Maimonides and J Be K, who have not started since the Saratoga meeting last summer, were shipped out of California on Saturday, Baffert said. Baffert said he was not sure when Massive Drama would be sent out, but "I'm sure he'll be leaving."

Maimonides, a $4.6 million yearling purchase, was third in the Grade 1 Hopeful Stakes last September. J Be K set a track record of 1:03.13 for 5 1/2 furlongs at Saratoga last summer.

Baffert said that Zayat "has been frustrated with what's going on in California."

Four of California's five major Thoroughbred tracks have installed synthetic surfaces in the last 14 months, as part of a 2006 mandate from the California Horse Racing Board. Last summer, Zayat complained about the inconsistencies of the Del Mar Polytrack surface. At the time, Zayat said, "I'm totally supportive of synthetic surfaces, but you need a surface that is both safe and maintains the integrity of racing. You can't take the speed out."

Last July, Zayat and Baffert sent some horses to Saratoga, including Maimonides and J Be K, but they returned to California in the fall.

Zayat did not attend Sunday's program at Santa Anita.

Trainers send out their troops

There were 232 main-track workouts at Santa Anita on Sunday, a day after racing resumed on the newly renovated synthetic track.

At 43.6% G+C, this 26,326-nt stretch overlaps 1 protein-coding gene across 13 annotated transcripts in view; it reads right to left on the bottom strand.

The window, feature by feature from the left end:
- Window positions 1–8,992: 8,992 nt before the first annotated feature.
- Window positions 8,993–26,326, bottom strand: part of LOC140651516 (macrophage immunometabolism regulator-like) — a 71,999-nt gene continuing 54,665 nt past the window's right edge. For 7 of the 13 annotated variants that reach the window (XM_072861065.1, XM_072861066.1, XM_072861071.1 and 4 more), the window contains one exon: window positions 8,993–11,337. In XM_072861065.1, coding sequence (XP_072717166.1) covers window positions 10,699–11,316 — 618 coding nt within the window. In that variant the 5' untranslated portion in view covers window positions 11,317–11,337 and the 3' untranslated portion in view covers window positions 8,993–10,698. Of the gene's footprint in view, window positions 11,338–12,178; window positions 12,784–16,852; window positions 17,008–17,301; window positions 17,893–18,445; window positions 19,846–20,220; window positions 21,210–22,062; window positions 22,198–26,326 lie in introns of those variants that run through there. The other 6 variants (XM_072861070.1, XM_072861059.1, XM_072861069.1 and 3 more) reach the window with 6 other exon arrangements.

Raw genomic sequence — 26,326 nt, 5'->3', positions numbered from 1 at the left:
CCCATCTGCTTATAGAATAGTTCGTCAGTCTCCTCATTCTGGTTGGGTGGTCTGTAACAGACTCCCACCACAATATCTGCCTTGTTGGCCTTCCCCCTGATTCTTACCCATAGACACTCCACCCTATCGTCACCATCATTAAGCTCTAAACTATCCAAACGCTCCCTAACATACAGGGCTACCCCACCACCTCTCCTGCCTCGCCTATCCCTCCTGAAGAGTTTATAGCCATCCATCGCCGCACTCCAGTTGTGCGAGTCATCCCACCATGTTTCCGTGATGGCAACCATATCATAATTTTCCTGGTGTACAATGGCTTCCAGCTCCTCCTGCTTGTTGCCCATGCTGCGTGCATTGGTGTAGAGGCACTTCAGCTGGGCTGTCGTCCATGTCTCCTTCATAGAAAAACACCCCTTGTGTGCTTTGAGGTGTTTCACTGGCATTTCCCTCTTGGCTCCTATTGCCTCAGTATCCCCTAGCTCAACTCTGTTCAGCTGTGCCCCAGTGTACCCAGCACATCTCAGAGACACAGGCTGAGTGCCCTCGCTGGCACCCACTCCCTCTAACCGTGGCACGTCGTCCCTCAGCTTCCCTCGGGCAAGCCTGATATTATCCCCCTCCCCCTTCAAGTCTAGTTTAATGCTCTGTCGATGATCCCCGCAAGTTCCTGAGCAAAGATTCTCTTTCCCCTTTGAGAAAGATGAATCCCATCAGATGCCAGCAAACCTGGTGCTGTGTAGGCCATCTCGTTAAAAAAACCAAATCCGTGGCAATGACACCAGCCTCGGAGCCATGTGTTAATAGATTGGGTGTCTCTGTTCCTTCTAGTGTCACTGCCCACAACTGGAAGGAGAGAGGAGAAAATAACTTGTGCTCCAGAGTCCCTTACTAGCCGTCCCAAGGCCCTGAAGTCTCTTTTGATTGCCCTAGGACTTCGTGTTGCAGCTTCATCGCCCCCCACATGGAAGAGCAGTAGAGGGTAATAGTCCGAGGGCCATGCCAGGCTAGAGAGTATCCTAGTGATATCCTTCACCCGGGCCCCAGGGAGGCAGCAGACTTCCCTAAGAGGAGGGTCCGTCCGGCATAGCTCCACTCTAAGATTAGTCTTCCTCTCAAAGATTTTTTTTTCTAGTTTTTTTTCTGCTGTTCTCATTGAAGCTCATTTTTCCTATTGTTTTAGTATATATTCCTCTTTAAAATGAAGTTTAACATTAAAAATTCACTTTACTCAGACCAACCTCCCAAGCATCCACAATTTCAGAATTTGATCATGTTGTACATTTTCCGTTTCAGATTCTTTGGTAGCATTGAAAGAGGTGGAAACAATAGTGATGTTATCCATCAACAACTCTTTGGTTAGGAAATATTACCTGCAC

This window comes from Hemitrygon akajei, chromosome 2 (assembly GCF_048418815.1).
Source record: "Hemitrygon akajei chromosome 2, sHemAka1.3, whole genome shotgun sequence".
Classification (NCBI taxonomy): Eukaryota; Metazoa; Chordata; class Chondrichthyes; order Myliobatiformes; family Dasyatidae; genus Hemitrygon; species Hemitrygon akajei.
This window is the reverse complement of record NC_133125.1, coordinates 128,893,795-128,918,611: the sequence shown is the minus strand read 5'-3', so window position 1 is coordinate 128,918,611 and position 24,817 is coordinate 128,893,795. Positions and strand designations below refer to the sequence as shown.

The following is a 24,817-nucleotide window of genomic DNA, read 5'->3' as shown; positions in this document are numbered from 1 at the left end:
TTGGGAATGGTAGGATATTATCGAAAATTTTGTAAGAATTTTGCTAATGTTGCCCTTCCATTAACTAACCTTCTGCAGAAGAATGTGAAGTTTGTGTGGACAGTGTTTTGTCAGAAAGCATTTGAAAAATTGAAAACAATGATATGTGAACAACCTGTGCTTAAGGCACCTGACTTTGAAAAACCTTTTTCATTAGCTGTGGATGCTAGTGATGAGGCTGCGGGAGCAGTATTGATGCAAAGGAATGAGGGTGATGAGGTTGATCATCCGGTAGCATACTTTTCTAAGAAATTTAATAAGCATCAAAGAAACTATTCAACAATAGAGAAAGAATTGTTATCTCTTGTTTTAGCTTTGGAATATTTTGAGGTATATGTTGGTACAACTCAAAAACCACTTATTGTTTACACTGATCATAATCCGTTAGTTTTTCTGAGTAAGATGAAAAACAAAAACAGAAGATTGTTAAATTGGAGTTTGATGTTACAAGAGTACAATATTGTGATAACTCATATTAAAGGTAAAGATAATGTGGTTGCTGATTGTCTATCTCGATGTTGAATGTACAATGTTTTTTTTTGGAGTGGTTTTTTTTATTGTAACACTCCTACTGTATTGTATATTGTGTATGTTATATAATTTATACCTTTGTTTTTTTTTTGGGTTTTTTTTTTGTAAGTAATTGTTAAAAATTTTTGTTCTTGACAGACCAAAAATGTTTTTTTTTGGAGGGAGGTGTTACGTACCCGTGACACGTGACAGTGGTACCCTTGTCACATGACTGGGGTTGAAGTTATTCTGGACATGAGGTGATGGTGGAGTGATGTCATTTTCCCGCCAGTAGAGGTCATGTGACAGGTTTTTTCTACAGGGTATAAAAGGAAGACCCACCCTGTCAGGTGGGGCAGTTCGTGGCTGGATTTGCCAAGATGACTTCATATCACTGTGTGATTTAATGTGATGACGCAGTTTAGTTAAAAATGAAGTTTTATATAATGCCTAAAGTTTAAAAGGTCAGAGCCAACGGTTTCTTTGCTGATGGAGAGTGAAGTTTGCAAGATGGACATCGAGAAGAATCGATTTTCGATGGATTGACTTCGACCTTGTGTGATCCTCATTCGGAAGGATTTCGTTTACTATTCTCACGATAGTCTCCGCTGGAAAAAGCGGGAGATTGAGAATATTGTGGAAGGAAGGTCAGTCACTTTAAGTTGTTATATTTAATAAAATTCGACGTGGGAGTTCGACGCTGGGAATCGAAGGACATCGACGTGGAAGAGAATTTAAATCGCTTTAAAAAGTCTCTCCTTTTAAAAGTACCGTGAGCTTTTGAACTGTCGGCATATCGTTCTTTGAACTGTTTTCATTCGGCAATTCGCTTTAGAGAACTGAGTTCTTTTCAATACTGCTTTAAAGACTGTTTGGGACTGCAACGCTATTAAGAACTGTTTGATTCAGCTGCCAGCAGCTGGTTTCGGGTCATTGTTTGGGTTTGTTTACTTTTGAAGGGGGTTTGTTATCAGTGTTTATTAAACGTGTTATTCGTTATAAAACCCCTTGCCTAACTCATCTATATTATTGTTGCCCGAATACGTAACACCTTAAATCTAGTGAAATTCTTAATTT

The activity on the racetrack was seen as an endorsement from trainers on the integrity of the surface.

"I think we're cautiously optimistic," said trainer John Sadler, who is tied for first in the standings with 13 wins.

Sadler had 12 horses record workouts on Sunday, the second day of training since the track was reopened.

Last week, Ian Pearse of Melbourne, Australia, the founder of the Pro-Ride synthetic surface supplier, spent a week at Santa Anita overseeing a five-day renovation project that added polymers and fibers from the Pro-Ride surface to the existing Cushion Track brand surface.

The Cushion Track surface failed to drain after several rainstorms in January and early February, resulting in the cancellation of 11 days of racing.

On Saturday and Sunday, the surface produced slower times than earlier in the meeting, when a six-furlong world record of 1:06.53 was set by the 3-year-old Bob Black Jack in the Sunshine Millions Dash on Jan. 26.

Times were quicker on Saturday than Sunday. A 3-year-old maiden race at 5 1/2 furlongs on Sunday was timed in 1:02.58. The record for the distance, 1:01.27, was set by In Summation in the El Conejo Handicap on Jan. 1.

"I was encouraged yesterday that there was no bias," Pearse said on Sunday morning. "They were coming from behind. The better horses were winning on the day."

Pearse said the course will require little attention from maintenance crews between racing and no watering.

"There shouldn't be water placed on the track," Pearse said. "It will need very little maintenance, maybe once or twice to groom the tire marks for the ambulance."

Santa Anita's track superintendent, Richard Tedesco, said that feedback from horsemen has been favorable. He is often the first to hear complaints, since his job requires providing constant attention to the surface.

"It's a relief to see people happy and horses going around," Tedesco said.